It’s crucial to monitor the voltage and specific gravity during this process. Equalization helps remove sulfate crystals from the plates and balance the electrolyte concentration across the cells.

6. Add Epsom Salts or Magnesium Sulfate

Magnesium Sulfate can sometimes rejuvenate a battery dead cell. By adding a mixture of demineralized water and Magnesium Sulfate to each battery cell, sulfate build-up on the battery plates can be dissolved, enhancing the battery’s capacity and performance.

To do this, heat half a quart of demineralized water and dissolve approximately 7-8 ounces of Magnesium Sulfate in it. Once dissolved, use a funnel to add the solution to each cell until it’s full.

7. Recharge Again

After carrying out the above interventions, especially after adding Magnesium Sulfate, it’s essential to give your battery another thorough charge. This secondary charge ensures that any alterations made to the battery composition, such as the addition of new electrolytes, are integrated.

As before, use a slow-charging method to prevent overheating and further damage. After charging, monitor the battery’s performance to ascertain if the expired cell issue has been resolved.

8. Recheck Specific Gravity

Specific gravity measures the density of the electrolyte solution in the battery cells compared to pure water. It’s an effective way to gauge a battery’s state of charge and overall health. After any intervention, like adding Magnesium Sulfate, it’s prudent to recheck this value using a hydrometer.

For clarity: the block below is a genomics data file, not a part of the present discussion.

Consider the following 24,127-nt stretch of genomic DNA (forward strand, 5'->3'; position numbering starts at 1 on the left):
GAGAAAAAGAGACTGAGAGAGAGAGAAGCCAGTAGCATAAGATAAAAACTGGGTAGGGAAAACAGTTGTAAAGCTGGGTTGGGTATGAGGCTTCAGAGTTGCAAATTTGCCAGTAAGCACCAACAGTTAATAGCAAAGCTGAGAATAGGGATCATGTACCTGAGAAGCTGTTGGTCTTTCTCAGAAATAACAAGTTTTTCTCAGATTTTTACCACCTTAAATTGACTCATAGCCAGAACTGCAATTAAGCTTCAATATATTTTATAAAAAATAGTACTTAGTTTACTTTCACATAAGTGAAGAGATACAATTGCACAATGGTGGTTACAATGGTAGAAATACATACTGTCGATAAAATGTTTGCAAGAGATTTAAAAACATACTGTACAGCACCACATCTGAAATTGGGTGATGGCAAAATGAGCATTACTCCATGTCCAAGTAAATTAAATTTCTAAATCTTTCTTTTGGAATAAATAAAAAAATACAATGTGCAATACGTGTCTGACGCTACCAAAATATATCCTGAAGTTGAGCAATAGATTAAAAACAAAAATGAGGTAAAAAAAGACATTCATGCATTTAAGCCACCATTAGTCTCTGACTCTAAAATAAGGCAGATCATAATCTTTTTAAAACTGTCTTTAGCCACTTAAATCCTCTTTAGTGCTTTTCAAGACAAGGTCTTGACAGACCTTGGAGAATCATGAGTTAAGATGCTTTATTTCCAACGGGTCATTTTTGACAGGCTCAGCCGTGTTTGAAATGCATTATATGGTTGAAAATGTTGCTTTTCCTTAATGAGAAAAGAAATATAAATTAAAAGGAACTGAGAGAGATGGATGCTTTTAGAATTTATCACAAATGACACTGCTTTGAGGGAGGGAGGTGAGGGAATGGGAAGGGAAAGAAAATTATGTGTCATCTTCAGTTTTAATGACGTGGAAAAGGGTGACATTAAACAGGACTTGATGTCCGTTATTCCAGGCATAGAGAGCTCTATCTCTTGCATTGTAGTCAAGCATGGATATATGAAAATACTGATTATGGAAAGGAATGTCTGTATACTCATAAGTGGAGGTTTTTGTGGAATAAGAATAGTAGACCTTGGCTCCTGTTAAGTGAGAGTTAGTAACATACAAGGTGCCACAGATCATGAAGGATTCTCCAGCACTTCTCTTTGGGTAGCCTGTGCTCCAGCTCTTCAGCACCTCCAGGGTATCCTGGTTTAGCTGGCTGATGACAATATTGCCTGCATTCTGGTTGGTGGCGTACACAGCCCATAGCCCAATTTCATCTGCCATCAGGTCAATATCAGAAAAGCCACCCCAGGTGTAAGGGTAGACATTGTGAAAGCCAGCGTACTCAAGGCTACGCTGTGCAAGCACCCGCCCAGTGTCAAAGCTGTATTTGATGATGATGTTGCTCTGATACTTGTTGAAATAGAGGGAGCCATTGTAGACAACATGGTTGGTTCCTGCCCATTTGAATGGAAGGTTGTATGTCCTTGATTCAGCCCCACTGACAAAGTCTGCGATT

Draw electrolyte into the hydrometer, note the reading, and return the sample. For a fully charged lead-acid battery, the specific gravity usually falls between 1.265 and 1.299, but it can vary based on battery type and manufacturer.

Consistent readings across cells indicate balanced health. However, a variation of more than 0.050 between cells could mean one or more cells are damaged or dead.

9. Reconnect the Battery and Observe Performance

Once you’ve undertaken the various steps to address the expired cell issue, it’s time to put the battery back to the test. Reconnect the battery, ensuring the connections are clean and tight. Negative terminal connections should be restored last to avoid short circuits.

Once connected, try starting the car engine. If it starts smoothly, let it run for a while, then turn it off and try restarting. Monitor the vehicle’s performance, looking out for signs like dimming lights or sluggish cranking. These could be indicators that the battery, despite interventions, still has underlying issues.

If everything seems normal, it’s still wise to periodically check the battery’s performance, ensuring longevity and consistent health.

How To Jumpstart Your Car When The Battery Dies?

You can jumpstart your car when the battery dies by positioning a donor vehicle or car close (ensuring both engines are off), connecting positive jumper cables correctly, starting the donor vehicle, reviving your dead battery, and removing the cables in order.

1. Identifying Signs of a Dead Car Battery

Some telltale signs of a dead vehicle battery include dim headlights, a weak or non-existent horn, and a sluggish engine start.

Identifying Signs of a Dead Car Battery ~ Ran When Parked